Exhibition of Power

Posted on by David Gelber

Charles I is not quite the most recognisable of English sovereigns. Henry VIII, Elizabeth I, even Queen Victoria are more immediately familiar. But Charles is the connoisseur’s king, the man who brought to the benighted British Isles the light of the Italian Renaissance, the monarch whose court nurtured a mode of portraiture that, refined in […]

Because He Could

Posted on by Tom Fleming

When the Crown Prince of Nepal shot dead nearly his entire family last June, one journalist described it to me as the first genuine news event she could remember. September 11 was yet to come. Since I had written about India, and with India being close to Nepal, it was suggested that I might go […]

We Mean It, Ma’am

Posted on by Tom Fleming

It is only to be expected that the Queen, in her Golden Jubilee year, should enjoy the publication of a biography or two to commemorate her feat, especially since the music industry has decided more or less to ignore the whole event. There will be a couple of anti-Jubilee songs – one by Billy Bragg […]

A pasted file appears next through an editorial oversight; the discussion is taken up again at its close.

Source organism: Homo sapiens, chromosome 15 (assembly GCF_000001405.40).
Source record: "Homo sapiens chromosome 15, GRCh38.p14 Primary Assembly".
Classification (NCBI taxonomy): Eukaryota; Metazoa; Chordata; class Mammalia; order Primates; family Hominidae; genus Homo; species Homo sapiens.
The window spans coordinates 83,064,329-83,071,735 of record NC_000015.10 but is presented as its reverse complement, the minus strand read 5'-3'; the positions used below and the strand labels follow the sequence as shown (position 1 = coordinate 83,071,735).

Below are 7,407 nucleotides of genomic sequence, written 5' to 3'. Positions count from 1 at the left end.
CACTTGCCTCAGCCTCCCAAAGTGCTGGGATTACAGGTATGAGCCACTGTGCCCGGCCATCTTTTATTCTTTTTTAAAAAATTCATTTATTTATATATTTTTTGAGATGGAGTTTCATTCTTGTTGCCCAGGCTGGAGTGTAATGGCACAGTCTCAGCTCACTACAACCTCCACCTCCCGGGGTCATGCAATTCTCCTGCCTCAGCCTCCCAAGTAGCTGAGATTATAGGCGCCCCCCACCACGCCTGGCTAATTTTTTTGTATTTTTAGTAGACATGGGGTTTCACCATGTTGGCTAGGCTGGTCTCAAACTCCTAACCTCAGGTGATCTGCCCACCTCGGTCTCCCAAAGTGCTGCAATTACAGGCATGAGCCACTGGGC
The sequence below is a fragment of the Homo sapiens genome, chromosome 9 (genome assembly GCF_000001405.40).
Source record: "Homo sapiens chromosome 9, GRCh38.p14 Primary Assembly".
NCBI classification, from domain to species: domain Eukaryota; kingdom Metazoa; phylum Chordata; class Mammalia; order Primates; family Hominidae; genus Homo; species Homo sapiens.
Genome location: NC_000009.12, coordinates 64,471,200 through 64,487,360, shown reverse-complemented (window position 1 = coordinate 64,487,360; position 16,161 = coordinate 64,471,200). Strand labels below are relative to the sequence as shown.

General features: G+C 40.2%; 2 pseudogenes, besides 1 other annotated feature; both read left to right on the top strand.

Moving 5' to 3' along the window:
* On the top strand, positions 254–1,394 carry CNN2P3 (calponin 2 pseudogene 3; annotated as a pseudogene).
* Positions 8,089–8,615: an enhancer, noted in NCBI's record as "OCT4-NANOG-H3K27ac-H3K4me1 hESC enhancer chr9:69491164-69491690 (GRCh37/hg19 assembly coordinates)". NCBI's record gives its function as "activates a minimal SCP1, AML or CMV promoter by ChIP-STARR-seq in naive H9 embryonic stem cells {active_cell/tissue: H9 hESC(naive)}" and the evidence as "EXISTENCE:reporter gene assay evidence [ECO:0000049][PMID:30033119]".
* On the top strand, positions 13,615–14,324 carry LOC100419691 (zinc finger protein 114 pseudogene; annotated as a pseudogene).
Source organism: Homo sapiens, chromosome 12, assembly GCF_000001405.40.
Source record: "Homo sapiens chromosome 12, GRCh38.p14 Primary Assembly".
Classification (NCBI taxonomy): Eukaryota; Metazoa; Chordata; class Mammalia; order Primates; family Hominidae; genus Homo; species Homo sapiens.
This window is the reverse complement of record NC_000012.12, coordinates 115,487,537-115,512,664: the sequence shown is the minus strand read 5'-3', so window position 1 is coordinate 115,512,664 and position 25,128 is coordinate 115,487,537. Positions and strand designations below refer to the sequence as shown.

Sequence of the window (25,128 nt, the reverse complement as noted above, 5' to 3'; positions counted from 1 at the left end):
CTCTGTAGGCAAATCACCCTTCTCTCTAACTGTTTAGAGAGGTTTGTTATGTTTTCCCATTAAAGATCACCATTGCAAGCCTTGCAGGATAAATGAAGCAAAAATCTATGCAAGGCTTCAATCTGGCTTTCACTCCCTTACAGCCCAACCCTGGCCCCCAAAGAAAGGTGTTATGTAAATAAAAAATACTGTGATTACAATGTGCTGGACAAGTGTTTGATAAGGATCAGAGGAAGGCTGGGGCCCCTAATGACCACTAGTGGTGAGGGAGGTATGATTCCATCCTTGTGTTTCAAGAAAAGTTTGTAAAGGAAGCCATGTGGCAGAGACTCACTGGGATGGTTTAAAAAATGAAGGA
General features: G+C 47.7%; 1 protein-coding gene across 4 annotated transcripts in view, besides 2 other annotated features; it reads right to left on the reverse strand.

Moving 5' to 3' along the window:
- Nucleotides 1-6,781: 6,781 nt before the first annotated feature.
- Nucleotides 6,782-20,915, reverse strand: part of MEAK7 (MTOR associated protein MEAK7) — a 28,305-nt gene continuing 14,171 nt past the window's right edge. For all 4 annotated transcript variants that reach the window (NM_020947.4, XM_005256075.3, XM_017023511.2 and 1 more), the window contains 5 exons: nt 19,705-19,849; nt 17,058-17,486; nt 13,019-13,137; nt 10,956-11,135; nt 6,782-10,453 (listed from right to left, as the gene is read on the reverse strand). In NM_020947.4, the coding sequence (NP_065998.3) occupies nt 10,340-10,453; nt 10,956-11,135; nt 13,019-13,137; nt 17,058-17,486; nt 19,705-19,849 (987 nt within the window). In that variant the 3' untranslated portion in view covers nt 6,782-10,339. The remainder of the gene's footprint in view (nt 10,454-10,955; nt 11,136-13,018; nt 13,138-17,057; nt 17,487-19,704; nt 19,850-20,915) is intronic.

A Steel Marshmallow

Posted on by Jonathan Beckman

To most people alive today, Queen Elizabeth the Queen Mother was a diminutive figure in floating sweet-pea chiffon crowned by a face-framing hat, gloved hand waving from a Royal Ascot coach or accepting a birthday bouquet from some adoring member of the public. What lay behind that sweet, impenetrable smile? Was it, as her biographer […]

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First Among Feminists

Posted on by Jonathan Beckman

There are many books about Boudica, and more continue to appear. Most are bad. This account, by two archaeologists, is a good one, and gives us all that we know for sure about this interesting figure, and all the myths and fantasies which have been built up around her. She was a contemporary of the […]

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God’s Lieutenant on the Road to Reform

Posted on by Jonathan Beckman

The most decisive developments of Henry VIII’s turbulent reign came in the 1530s, when the king denied the authority of the Pope, asserted his own supposedly God-given right to control the Church, and set about redesigning English religion, a process which he was to continue until the end of his reign. These actions were to […]

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